Nevertheless, I started walking in a direction. Forwards. Although this obviously wasn’t the right road, this would be the right way to go if it was, so, forwards, and, yeah, anyway. The night remained clear, the lights remained fascinating, and I strolled on. I bought a pint of milk at a petrol station – full cream, you know, for sustenance – and glugged it as I walked. Some time later I decided that continuing along this way probably wasn’t going to get me home, so I crossed an asphalt-surfaced footbridge and found myself in an late-seventies-looking housing estate. It looked OK, like the new estate built onto the end of the street where I grew up, on top of The Mudhills, lots of yellowish brick, low, sharp-edged walls and stocky square pillars that were just there to knack cars, I reckon. We called it The New Estate. So. Onward.

At the end of the road was another road, which went this way, or that way, and I realised that this was a crucial decision. I stared and stared at the name of the road, thinking Mmm, yeah, if I had one of those books with all the roads, I could look it up! I could look up the name that’s on this sign, and then I could see where I was! Yeah, you know, those books with all the roads. Well, it wasn’t particularly cold, but I was slovenly, and my hands were shoved in my parka’s deep square pockets, and it slowly dawned on me that the leafy-edged slab in my right hand was a fucking A to Z.

I sat on a sharp-edged yellow brick wall under an orange streetlight and looked in the index, following the page and grid reference back to a proper rat’s nest of roads. Zeroed in on my position like a laser-equipped space platform and realised I’d been heading pretty much directly away from home. I rotated the book to get my bearings, lost sight of my target, rotated the book back, stood up and rotated myself and finally set off in a more correct direction. It wasn’t the right direction, but it wasn’t 180 degrees out of whack, so it was an improvement.

Does your breathing get louder when you’re drunk or does your hearing become sharper or what? Senses turn inward, so you can see, hear, taste, smell and feel the addled crap in your head, not more clearly, just MORE. I snorted onwards through the smallest hours, each step knocking on the bottom of my skull like floating logs on the hull of a boat. Occasionally the lights of the next petrol station or all-night shop suggested another pint of milk, islands in the darkness like those paintings by that bloke, Dennis Hopper. Snort, gulp, knock knock knock. A big boat, small logs.

Civilisation of some sort on my left; to the right, a wide open space, a big black patch of nothing, with a structure of bright lights on the far side. Something industrial, not a factory, a works. A cement works? Is there such a thing? The sight reminded me of Boys Don’t Cry (the film, not the song) – didn’t she work in a factory? It was a proper hole, but the way it was shot made it look like a jewel box. I think the view sharpened me up, because – Empty space? Unused land? What? There was no such thing, not within walking distance of my house – sensible walking distance, that is – and while the whole scene was undeniably pretty, I was also undeniably in the wrong place, and it was time for me to get my shit together. In the absence of street names I just kept on keepin’ on.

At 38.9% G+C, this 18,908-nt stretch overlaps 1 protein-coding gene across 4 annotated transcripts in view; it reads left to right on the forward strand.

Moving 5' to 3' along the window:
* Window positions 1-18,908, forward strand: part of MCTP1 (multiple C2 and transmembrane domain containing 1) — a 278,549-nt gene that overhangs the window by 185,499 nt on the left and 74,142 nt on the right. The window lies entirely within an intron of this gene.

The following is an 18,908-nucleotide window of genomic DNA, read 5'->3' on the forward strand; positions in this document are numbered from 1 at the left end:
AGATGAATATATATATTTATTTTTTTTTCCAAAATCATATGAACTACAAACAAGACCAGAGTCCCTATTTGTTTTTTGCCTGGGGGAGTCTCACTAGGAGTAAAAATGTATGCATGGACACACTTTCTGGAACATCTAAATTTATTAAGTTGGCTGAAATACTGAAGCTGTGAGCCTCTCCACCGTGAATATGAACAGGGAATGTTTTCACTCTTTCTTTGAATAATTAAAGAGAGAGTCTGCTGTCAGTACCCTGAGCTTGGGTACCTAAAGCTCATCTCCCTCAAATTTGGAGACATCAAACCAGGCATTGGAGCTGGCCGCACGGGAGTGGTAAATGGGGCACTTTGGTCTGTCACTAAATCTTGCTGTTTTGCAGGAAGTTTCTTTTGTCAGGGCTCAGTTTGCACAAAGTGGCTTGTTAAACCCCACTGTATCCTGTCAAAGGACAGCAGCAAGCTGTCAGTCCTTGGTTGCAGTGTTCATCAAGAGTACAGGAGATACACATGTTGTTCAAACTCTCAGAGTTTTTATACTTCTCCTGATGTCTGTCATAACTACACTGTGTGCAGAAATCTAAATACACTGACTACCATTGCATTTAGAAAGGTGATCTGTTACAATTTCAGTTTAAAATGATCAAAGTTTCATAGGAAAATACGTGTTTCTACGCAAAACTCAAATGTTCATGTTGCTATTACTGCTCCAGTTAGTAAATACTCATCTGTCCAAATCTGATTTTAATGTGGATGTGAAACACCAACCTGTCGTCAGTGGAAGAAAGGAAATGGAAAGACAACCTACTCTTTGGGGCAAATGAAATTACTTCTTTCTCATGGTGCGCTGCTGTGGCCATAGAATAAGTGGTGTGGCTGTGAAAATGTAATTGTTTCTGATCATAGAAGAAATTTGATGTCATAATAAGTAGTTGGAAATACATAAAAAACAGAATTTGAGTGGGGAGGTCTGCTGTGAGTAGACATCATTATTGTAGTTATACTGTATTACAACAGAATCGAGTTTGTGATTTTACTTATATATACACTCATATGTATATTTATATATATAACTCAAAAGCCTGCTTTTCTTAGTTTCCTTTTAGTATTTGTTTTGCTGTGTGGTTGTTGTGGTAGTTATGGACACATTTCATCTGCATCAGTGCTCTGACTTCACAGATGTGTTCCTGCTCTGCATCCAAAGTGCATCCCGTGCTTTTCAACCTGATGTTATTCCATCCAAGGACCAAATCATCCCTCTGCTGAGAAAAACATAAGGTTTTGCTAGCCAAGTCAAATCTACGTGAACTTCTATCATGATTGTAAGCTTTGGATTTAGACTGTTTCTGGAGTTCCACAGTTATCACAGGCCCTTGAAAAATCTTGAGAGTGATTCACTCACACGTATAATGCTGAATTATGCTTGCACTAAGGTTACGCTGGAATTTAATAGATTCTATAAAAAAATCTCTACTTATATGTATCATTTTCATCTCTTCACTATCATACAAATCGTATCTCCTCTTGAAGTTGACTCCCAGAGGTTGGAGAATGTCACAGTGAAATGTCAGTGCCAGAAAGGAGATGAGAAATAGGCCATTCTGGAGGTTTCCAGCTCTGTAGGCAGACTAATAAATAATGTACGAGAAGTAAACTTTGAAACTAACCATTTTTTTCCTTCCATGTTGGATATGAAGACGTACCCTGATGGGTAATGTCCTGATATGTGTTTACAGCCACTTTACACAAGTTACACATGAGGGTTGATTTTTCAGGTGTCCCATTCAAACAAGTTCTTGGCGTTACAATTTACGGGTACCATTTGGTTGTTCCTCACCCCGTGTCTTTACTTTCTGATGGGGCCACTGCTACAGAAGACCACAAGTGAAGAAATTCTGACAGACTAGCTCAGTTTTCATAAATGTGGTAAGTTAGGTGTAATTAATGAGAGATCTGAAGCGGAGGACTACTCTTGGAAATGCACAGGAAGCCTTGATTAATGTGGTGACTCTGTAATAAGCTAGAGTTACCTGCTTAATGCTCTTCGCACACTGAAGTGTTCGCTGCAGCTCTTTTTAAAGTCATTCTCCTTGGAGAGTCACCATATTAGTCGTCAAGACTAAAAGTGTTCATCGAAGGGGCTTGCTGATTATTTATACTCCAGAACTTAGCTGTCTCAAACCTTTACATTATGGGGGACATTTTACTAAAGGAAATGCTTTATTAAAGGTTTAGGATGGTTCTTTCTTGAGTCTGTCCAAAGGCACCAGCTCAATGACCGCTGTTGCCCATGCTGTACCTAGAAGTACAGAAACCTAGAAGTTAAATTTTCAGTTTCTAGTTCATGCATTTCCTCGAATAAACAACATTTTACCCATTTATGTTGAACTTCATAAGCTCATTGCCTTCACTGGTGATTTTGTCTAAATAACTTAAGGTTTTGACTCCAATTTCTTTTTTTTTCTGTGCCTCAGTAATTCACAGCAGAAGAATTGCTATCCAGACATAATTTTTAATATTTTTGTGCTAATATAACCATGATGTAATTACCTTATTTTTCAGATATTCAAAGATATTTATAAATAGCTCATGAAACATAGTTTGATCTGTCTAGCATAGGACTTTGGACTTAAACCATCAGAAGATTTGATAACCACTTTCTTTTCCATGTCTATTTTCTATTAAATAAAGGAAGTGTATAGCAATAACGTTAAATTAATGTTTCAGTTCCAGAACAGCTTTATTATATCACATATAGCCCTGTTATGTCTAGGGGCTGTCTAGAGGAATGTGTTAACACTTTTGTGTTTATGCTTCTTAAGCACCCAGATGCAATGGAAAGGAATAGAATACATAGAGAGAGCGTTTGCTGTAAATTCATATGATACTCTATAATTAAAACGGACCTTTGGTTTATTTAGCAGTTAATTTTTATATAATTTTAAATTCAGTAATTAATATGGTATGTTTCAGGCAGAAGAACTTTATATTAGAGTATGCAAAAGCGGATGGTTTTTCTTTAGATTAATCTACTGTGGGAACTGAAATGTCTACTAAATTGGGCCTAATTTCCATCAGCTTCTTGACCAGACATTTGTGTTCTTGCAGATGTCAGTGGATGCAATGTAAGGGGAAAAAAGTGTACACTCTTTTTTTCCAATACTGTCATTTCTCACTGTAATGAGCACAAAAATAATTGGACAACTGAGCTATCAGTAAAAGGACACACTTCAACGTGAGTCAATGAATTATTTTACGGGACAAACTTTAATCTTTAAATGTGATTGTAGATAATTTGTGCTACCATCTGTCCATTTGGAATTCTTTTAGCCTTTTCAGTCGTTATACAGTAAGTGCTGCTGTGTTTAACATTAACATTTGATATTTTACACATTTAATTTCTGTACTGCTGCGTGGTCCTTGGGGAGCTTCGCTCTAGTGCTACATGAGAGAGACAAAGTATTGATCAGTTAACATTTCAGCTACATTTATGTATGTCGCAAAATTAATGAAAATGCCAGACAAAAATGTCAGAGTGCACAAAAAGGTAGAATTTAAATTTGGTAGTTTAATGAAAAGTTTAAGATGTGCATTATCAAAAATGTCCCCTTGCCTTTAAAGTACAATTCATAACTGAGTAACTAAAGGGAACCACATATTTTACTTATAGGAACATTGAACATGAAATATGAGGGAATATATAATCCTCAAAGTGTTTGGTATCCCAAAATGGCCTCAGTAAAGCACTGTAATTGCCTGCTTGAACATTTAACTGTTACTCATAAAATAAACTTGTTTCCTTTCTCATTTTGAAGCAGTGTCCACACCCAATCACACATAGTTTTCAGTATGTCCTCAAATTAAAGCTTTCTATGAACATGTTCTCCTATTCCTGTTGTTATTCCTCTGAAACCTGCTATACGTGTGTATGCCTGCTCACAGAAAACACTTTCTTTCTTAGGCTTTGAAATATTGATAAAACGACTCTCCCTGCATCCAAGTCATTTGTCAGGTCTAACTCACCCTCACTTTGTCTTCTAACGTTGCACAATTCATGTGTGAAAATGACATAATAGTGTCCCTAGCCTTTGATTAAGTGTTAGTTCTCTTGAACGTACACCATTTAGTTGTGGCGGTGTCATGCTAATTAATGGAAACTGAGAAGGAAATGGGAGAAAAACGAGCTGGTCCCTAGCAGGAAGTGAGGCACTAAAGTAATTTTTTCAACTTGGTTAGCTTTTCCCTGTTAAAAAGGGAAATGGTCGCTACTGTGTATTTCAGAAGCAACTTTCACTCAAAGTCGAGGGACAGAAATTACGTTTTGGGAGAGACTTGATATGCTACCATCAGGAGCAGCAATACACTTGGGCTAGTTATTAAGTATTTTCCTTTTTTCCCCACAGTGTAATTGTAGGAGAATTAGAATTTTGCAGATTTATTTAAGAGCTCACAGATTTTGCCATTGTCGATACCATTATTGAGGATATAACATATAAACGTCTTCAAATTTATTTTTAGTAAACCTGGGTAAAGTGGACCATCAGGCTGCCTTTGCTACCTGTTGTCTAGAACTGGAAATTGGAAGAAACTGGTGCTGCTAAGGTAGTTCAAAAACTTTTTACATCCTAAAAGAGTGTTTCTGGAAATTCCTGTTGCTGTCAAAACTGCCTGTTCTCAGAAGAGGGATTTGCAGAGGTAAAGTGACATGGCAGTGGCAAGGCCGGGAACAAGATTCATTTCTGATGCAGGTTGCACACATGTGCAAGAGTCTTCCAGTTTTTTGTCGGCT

I sort of overshot. I’d approached my target in an elegant arc, near enough, but I must have stopped paying attention or had too much momentum or something because, while I’d started off going north and west I was now somehow south and east of my destination. So I hairpinned and before long I was following an old iron fence, heading confidently homeward as the sun rose over Victoria park.

I got out of bed around 2 PM. Thinking I’d better establish some facts before I started spinning yarns, I pulled the A to Z out of my parka pocket and worked out exactly where I’d been. I used a length of cotton to trace my route as it wriggled from page to page and back again. Well! The simple path back to my place from Mile End station would have been a one-and-a-half mile dogleg, but my chosen course looked more like the outline of the Graf Zeppelin. Pulling the thread straight and laying it across the map showed that I’d walked seven and a half miles. I liked it, it was a good figure, that extra half mile gave it veracity. I like to tell stories, but I like to fact shit up too. Yes, seven and a half miles, do you want me to show you on a map? Of course you don’t, nobody wants that.

And the best thing? Of course there’s a Best Thing! Not only did I get a story out of my stupid wandering, but because I’d walked and walked and drunk pints and pints of milk and didn’t go to bed ‘til after four – I didn’t get a hangover. Ha.